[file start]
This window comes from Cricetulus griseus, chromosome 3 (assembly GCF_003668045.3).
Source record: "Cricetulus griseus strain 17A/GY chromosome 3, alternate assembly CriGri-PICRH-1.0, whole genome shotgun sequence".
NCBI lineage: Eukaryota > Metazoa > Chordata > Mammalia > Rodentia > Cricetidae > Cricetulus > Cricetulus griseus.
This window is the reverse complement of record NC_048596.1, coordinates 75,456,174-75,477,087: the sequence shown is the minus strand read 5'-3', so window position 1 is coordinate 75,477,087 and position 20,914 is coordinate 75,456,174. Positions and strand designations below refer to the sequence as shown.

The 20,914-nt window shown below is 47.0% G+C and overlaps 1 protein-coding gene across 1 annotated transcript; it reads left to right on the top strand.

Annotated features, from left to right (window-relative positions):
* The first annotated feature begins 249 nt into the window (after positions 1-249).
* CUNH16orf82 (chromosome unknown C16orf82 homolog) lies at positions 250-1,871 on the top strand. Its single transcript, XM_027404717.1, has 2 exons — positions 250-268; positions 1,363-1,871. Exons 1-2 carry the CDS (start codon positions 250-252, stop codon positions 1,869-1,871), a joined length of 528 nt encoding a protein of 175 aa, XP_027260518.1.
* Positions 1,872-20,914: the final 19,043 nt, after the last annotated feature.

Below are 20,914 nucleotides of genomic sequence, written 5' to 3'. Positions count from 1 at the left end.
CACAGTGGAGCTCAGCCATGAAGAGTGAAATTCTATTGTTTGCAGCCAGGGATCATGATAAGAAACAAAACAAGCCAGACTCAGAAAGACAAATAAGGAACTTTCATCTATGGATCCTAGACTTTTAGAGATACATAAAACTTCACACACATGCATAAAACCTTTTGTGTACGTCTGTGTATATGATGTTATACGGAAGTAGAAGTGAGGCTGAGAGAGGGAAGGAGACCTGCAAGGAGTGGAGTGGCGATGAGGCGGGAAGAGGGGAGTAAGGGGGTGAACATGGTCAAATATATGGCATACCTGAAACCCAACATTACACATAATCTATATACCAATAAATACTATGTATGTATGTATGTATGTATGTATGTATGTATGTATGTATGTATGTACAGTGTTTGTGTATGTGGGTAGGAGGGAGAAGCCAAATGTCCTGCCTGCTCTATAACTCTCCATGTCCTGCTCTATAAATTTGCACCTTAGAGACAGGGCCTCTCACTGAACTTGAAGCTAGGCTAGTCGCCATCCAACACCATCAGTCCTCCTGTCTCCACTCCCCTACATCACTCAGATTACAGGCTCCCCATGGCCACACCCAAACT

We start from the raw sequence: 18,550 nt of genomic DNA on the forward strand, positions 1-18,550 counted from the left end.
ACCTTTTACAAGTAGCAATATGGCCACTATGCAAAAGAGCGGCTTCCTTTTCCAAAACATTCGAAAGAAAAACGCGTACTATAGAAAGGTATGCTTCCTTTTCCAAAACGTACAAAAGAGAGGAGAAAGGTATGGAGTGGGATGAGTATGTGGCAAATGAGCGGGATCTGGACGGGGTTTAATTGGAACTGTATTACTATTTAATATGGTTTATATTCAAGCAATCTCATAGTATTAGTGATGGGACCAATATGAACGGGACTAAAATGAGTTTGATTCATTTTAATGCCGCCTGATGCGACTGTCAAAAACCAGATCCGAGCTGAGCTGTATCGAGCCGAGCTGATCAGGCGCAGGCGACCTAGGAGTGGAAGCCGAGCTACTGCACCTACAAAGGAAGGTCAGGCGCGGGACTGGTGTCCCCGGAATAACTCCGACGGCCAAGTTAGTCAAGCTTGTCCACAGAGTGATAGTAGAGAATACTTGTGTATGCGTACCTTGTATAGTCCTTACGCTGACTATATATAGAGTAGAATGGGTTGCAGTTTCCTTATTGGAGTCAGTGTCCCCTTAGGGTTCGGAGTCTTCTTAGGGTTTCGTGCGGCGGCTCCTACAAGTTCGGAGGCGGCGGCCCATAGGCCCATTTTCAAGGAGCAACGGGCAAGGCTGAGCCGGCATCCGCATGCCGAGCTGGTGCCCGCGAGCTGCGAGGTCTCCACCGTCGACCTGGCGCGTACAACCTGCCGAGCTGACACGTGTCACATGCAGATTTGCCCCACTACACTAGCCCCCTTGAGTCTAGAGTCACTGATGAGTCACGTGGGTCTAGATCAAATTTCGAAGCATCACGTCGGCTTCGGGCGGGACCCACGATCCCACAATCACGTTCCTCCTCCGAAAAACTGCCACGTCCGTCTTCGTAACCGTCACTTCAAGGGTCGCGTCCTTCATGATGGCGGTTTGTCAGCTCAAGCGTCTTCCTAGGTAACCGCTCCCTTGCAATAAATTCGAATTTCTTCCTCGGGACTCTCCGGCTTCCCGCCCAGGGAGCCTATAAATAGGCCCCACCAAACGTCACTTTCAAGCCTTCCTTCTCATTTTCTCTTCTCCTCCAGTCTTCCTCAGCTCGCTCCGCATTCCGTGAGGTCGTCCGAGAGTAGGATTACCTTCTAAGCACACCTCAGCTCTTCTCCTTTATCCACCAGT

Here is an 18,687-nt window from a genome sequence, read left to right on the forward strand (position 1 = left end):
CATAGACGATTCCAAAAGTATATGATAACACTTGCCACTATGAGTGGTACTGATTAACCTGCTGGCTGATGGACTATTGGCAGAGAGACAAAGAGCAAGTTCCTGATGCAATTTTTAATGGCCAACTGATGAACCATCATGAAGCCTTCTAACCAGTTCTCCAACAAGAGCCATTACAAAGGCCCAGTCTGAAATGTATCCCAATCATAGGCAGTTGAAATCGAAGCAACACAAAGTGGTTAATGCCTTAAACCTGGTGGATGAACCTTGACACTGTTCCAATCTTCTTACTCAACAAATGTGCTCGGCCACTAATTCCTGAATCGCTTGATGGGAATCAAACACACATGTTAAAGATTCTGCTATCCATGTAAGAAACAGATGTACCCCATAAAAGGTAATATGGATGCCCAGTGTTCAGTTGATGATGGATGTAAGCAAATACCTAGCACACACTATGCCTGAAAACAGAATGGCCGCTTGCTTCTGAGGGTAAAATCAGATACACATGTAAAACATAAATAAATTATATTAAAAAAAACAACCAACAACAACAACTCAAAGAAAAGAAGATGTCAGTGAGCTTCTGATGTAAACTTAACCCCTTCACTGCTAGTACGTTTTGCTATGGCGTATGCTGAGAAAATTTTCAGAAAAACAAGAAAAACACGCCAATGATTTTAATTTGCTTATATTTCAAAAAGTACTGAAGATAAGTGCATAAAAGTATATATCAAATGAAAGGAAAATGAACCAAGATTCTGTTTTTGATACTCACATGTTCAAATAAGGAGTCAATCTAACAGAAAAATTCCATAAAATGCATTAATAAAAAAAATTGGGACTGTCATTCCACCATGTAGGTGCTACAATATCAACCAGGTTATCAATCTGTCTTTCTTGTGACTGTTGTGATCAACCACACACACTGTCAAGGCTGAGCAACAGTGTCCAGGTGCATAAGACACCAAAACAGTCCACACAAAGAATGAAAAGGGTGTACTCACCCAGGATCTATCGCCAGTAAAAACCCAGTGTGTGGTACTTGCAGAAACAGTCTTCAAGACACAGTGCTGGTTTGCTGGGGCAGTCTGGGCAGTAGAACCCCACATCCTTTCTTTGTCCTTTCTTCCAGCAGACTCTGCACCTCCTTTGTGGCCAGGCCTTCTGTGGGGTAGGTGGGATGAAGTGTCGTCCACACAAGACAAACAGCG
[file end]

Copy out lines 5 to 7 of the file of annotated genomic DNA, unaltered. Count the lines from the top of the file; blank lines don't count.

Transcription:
The 20,914-nt window shown below is 47.0% G+C and overlaps 1 protein-coding gene across 1 annotated transcript; it reads left to right on the top strand.

Annotated features, from left to right (window-relative positions):
* The first annotated feature begins 249 nt into the window (after positions 1-249).